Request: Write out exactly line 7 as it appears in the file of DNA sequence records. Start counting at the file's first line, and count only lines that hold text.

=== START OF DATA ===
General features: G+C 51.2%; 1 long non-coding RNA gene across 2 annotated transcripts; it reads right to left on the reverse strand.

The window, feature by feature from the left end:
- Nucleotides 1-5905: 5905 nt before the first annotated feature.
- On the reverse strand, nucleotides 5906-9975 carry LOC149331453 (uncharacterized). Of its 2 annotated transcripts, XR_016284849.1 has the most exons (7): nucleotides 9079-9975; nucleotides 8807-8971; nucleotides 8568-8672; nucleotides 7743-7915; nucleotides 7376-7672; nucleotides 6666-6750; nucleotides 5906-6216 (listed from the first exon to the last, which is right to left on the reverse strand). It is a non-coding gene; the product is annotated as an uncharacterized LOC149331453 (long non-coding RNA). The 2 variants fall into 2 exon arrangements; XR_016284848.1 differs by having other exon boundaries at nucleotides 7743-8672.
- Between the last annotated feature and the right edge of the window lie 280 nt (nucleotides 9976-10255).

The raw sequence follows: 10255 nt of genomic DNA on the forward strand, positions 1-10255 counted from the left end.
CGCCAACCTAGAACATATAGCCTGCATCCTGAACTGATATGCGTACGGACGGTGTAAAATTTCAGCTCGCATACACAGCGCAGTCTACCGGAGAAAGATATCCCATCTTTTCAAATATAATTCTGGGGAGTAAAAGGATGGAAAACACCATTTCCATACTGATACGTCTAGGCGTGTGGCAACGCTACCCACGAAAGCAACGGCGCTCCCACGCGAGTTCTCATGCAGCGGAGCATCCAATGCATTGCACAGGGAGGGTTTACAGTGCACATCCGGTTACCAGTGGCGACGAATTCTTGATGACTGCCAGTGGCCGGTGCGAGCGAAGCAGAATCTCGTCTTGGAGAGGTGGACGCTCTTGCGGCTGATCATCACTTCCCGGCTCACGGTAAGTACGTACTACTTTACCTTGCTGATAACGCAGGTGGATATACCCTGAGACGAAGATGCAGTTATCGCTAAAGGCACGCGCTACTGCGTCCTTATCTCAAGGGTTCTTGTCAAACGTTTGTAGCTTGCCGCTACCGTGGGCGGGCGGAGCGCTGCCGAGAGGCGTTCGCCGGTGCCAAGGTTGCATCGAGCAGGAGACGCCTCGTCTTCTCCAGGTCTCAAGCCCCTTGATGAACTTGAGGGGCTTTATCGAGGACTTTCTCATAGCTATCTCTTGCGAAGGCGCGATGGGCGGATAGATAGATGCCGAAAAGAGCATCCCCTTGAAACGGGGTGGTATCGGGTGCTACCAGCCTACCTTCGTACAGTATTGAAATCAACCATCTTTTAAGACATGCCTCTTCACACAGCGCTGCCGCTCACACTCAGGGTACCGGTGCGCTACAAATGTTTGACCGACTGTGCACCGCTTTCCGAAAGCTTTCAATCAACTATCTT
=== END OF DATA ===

CGCCAACCTAGAACATATAGCCTGCATCCTGAACTGATATGCGTACGGACGGTGTAAAATTTCAGCTCGCATACACAGCGCAGTCTACCGGAGAAAGATATCCCATCTTTTCAAATATAATTCTGGGGAGTAAAAGGATGGAAAACACCATTTCCATACTGATACGTCTAGGCGTGTGGCAACGCTACCCACGAAAGCAACGGCGCTCCCACGCGAGTTCTCATGCAGCGGAGCATCCAATGCATTGCACAGGGAGGGTTTACAGTGCACATCCGGTTACCAGTGGCGACGAATTCTTGATGACTGCCAGTGGCCGGTGCGAGCGAAGCAGAATCTCGTCTTGGAGAGGTGGACGCTCTTGCGGCTGATCATCACTTCCCGGCTCACGGTAAGTACGTACTACTTTACCTTGCTGATAACGCAGGTGGATATACCCTGAGACGAAGATGCAGTTATCGCTAAAGGCACGCGCTACTGCGTCCTTATCTCAAGGGTTCTTGTCAAACGTTTGTAGCTTGCCGCTACCGTGGGCGGGCGGAGCGCTGCCGAGAGGCGTTCGCCGGTGCCAAGGTTGCATCGAGCAGGAGACGCCTCGTCTTCTCCAGGTCTCAAGCCCCTTGATGAACTTGAGGGGCTTTATCGAGGACTTTCTCATAGCTATCTCTTGCGAAGGCGCGATGGGCGGATAGATAGATGCCGAAAAGAGCATCCCCTTGAAACGGGGTGGTATCGGGTGCTACCAGCCTACCTTCGTACAGTATTGAAATCAACCATCTTTTAAGACATGCCTCTTCACACAGCGCTGCCGCTCACACTCAGGGTACCGGTGCGCTACAAATGTTTGACCGACTGTGCACCGCTTTCCGAAAGCTTTCAATCAACTATCTT